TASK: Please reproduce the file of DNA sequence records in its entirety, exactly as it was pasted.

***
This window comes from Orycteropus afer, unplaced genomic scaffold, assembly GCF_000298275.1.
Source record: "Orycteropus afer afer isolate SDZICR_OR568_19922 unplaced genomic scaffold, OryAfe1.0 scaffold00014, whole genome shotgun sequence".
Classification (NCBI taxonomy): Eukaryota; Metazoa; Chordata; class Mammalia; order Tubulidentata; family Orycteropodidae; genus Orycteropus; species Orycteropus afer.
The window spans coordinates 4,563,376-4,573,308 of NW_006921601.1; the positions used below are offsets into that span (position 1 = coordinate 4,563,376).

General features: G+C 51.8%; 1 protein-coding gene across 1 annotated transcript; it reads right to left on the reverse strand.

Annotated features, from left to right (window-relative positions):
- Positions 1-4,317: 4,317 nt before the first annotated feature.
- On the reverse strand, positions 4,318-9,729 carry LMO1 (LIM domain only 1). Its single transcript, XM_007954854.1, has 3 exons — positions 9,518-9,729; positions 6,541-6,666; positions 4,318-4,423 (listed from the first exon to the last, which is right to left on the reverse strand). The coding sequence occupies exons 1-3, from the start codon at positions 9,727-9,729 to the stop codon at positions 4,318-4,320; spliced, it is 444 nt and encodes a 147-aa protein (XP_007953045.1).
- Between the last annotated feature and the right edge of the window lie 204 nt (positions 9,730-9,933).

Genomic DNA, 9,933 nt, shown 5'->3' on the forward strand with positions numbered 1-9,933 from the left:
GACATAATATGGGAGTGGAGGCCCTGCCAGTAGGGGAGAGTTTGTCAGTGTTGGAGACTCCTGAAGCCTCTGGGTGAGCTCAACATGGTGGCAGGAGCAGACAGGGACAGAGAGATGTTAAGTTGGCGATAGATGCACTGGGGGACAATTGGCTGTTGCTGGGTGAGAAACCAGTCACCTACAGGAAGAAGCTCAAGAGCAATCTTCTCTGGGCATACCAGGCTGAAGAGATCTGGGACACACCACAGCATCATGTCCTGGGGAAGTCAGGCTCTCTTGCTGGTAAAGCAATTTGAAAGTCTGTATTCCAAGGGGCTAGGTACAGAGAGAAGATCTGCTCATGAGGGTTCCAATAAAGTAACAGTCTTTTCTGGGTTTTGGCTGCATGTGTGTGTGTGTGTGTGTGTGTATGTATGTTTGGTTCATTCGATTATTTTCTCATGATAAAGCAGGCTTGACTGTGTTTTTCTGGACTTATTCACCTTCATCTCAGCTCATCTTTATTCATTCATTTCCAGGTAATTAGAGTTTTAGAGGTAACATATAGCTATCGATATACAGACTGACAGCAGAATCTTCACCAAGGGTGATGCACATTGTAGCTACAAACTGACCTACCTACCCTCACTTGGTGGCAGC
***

This window comes from Orycteropus afer, unplaced genomic scaffold, assembly GCF_000298275.1.
Source record: "Orycteropus afer afer isolate SDZICR_OR568_19922 unplaced genomic scaffold, OryAfe1.0 scaffold00014, whole genome shotgun sequence".
Classification (NCBI taxonomy): Eukaryota; Metazoa; Chordata; class Mammalia; order Tubulidentata; family Orycteropodidae; genus Orycteropus; species Orycteropus afer.
The window spans coordinates 4,563,376-4,573,308 of NW_006921601.1; the positions used below are offsets into that span (position 1 = coordinate 4,563,376).

General features: G+C 51.8%; 1 protein-coding gene across 1 annotated transcript; it reads right to left on the reverse strand.

Annotated features, from left to right (window-relative positions):
- Positions 1-4,317: 4,317 nt before the first annotated feature.
- On the reverse strand, positions 4,318-9,729 carry LMO1 (LIM domain only 1). Its single transcript, XM_007954854.1, has 3 exons — positions 9,518-9,729; positions 6,541-6,666; positions 4,318-4,423 (listed from the first exon to the last, which is right to left on the reverse strand). The coding sequence occupies exons 1-3, from the start codon at positions 9,727-9,729 to the stop codon at positions 4,318-4,320; spliced, it is 444 nt and encodes a 147-aa protein (XP_007953045.1).
- Between the last annotated feature and the right edge of the window lie 204 nt (positions 9,730-9,933).

Genomic DNA, 9,933 nt, shown 5'->3' on the forward strand with positions numbered 1-9,933 from the left:
GACATAATATGGGAGTGGAGGCCCTGCCAGTAGGGGAGAGTTTGTCAGTGTTGGAGACTCCTGAAGCCTCTGGGTGAGCTCAACATGGTGGCAGGAGCAGACAGGGACAGAGAGATGTTAAGTTGGCGATAGATGCACTGGGGGACAATTGGCTGTTGCTGGGTGAGAAACCAGTCACCTACAGGAAGAAGCTCAAGAGCAATCTTCTCTGGGCATACCAGGCTGAAGAGATCTGGGACACACCACAGCATCATGTCCTGGGGAAGTCAGGCTCTCTTGCTGGTAAAGCAATTTGAAAGTCTGTATTCCAAGGGGCTAGGTACAGAGAGAAGATCTGCTCATGAGGGTTCCAATAAAGTAACAGTCTTTTCTGGGTTTTGGCTGCATGTGTGTGTGTGTGTGTGTGTGTATGTATGTTTGGTTCATTCGATTATTTTCTCATGATAAAGCAGGCTTGACTGTGTTTTTCTGGACTTATTCACCTTCATCTCAGCTCATCTTTATTCATTCATTTCCAGGTAATTAGAGTTTTAGAGGTAACATATAGCTATCGATATACAGACTGACAGCAGAATCTTCACCAAGGGTGATGCACATTGTAGCTACAAACTGACCTACCTACCCTCACTTGGTGGCAGC